Jerry’s and Sarah’s reflections—that say so much to me about worlds that are other-than-sighted—bring to mind two relat­ed threads of work. One is a mov­ing series of works from the artist Sophie Calle. In pho­tos, videos and sto­ries, Calle has peo­ple pon­der on colour (“La Couleur Aveu­gle”) and beau­ty (“Les Aveu­gles”), and first and last sights (“Pour La Dernière et Pour La Pre­mière Fois”). Not all of those peo­ple Calle col­lab­o­rates with are blind—some are see­ing things for the first time (“Voir la mer”)—but in each case the audi­ence is invit­ed to rethink the rela­tions between per­son, expe­ri­ence and sight, and imag­ine worlds that are more-than-sight­ed and active­ly brought into being.
A sec­ond relat­ed thread that reminds us of our active pres­ence in the world is one which res­onates with “the arts of fem­i­nist spec­u­la­tive fab­u­la­tion” (Har­away 2016) and pro­vides sig­nif­i­cant­ly dif­fer­ent ver­sions of capa­bil­i­ty to work with. In par­tic­u­lar, it brings to mind Don­na Haraway’s refig­ur­ings of human-machine entan­gle­ments and mul­ti-species com­pan­ion­ship, and also Vin­ciane Despret’s live­ly sto­ries with ani­mals. Har­away equips us with gen­er­a­tive ways of imag­in­ing worlds active­ly brought into being, of com­pos­ites of actors (of all kinds) defined not by “bound­ed util­i­tar­i­an indi­vid­u­al­ism” (Har­away 2016), but by becom­ing-with each other.

“Becom­ing-with, not becom­ing, is the name of the game; becom­ing-with is how part­ners are, in Vin­ciane Despret’s terms, ren­dered capa­ble. Onto­log­i­cal­ly het­ero­ge­neous part­ners become who and what they are in rela­tion­al mate­r­i­al-semi­otic world­ing. Natures, cul­tures, sub­jects, and objects do not pre­ex­ist their inter­twined worldings.”

Like Har­away, I find this ‘becom­ing-with’ takes on tremen­dous val­ue through Despret’s work. Despret’s sen­si­tiv­i­ty to ‘ask­ing the right ques­tions’ of con­di­tions and actors of all kinds, and of their assem­blages, open up the pos­si­bil­i­ties to so much more, to ren­der us capa­ble in so many more ways (Despret 2016). Just as Chil emerges as a com­pe­tent speak­er and his fam­i­ly “treats him as some­one who has some­thing to say,” (Good­win et al. 2002) Despret is inter­est­ed in the pos­si­bil­i­ties of “inter­a­gency” (Despret 2013), of what actors-togeth­er might be ren­dered capa­ble of. Despret’s project—if it can be referred to like this—is thus an expan­sive one. It is to per­pet­u­al­ly invite the prospect of new ‘devices’, new ‘prac­tices’, new ‘con­di­tions’, new ‘fab­u­la­tions’, and to invite the chance, the risk, even, of becom­ing more capa­ble together.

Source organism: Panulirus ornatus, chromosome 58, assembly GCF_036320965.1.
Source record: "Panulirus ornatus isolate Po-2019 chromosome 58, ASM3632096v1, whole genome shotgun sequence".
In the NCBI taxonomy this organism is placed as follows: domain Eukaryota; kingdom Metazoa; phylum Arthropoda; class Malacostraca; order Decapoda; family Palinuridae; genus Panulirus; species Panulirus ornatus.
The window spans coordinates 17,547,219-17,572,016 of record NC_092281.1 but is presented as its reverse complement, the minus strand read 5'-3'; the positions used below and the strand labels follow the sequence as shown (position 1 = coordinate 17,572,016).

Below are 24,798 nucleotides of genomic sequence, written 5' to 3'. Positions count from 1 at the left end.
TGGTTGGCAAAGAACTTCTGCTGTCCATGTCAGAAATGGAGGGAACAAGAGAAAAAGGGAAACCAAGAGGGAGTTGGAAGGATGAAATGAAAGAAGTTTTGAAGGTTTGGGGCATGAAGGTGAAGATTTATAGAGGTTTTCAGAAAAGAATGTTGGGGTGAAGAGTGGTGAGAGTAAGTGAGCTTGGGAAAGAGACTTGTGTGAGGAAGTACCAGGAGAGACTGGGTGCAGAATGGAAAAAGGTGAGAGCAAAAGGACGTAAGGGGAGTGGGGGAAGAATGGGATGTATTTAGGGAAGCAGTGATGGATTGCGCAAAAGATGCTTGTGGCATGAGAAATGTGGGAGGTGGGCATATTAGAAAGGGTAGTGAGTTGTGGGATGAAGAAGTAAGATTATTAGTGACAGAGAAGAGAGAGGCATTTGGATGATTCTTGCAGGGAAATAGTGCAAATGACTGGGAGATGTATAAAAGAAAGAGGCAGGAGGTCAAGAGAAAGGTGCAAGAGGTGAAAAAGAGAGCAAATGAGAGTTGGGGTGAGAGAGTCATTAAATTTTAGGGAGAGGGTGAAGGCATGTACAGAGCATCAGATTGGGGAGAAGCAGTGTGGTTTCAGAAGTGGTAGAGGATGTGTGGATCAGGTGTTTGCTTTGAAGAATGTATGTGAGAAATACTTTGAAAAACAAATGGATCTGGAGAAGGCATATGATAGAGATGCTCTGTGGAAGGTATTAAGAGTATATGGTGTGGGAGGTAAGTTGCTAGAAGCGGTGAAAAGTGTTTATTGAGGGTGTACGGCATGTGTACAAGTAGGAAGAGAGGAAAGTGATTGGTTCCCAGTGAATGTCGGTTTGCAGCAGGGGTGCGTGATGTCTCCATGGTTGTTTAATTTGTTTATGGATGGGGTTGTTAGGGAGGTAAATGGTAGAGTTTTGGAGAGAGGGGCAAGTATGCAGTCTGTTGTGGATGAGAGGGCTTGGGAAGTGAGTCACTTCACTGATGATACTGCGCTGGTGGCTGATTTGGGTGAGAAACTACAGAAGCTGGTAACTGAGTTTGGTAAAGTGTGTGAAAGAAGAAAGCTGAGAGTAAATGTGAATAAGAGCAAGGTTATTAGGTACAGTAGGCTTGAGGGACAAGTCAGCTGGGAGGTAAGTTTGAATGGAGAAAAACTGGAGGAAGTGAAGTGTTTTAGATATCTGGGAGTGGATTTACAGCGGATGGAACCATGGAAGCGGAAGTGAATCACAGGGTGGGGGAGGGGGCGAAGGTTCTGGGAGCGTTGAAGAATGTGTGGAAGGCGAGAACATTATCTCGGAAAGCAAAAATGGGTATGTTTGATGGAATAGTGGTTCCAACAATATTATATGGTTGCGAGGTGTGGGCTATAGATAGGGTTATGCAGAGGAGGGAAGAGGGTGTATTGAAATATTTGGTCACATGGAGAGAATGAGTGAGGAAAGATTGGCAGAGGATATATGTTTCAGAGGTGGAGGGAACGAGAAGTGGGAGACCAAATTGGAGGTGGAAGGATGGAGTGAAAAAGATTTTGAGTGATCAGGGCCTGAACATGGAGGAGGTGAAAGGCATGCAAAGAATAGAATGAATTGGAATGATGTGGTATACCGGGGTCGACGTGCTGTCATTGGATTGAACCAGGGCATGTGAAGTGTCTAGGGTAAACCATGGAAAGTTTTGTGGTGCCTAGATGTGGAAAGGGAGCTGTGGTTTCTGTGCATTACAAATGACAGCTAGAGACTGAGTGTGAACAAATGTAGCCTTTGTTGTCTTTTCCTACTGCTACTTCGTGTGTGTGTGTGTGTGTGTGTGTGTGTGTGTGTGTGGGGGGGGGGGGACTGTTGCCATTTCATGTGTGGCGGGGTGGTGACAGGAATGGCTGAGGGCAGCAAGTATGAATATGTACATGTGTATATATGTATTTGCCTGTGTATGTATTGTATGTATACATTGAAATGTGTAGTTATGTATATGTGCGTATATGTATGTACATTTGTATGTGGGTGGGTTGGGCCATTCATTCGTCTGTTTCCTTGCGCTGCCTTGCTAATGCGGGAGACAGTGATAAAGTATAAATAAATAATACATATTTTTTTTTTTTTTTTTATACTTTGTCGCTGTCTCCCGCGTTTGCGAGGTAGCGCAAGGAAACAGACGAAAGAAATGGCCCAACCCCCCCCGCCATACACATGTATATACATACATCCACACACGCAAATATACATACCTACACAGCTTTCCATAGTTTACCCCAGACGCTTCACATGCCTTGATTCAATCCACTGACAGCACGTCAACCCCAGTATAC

It’s just such a ver­sion of capa­bil­i­ty that I believe gives us so much more to work with. Dis/ability is not con­strained by the imag­ined lim­its of what it is to be human, but rather made pos­si­ble by the con­di­tions actors (of all sorts) are active in.
So, what if we—those of us who think and live with dis/ability—found our­selves able to work with capa­bil­i­ty along these lines? How might we approach dis/ability, and imag­ine new fig­ur­ings of tech­nol­o­gy and dis/ability? This is not the place to spec­u­late on these imag­i­nar­ies, but it does I hope show that a dif­fer­ent onus is put on emerg­ing tech­nolo­gies like AI. The ver­sions of tech­noso­cial fab­u­la­tions we might begin to tell here are not of the repair or replace­ment of vision (or oth­er deficits in abil­i­ty) but of enlarg­ing what and how we become-capa­ble-with, become more capa­ble.

Despret, Vin­ciane. 2016. What Would Ani­mals Say If We Asked the Right Ques­tions? Lon­don: Uni­ver­si­ty of Min­neso­ta Press.
Despret, Vin­ciane. 2013. From secret agents to inter­a­gency. His­to­ry and The­o­ry, 52(4), 29–44.
Good­win, Charles. 2004. A Com­pe­tent Speak­er Who Can’t Speak: The Social Life of Apha­sia. Jour­nal of Lin­guis­tic Anthro­pol­o­gy 14(2): 151–170.
Good­win, Charles, Good­win, Mar­jorie H., & Olsh­er, David. (2002). Pro­duc­ing Sense with Non­sense Syl­la­bles: Turn and Sequence in Con­ver­sa­tions with a Man with Severe Apha­sia. In Cecil­ia E. Ford, Bar­bara A. Fox, & San­dra A. Thomp­son (Eds.), The Lan­guage of Turn and Sequence. Oxford: Oxford Uni­ver­si­ty Press.
Har­away, Don­na J. 2016. Stay­ing With the Trou­ble: Mak­ing Kin in the Chthu­lucene. Lon­don: Duke Uni­ver­si­ty Press.
Moser, Ingunn. 2005. On becom­ing dis­abled and artic­u­lat­ing alter­na­tives. Cul­tur­al Stud­ies 19(6): 667–700.
Moser, Ingunn and Law, John. 1999. Good pas­sages, bad pas­sages. The Soci­o­log­i­cal Review, 47(S1), 196–219.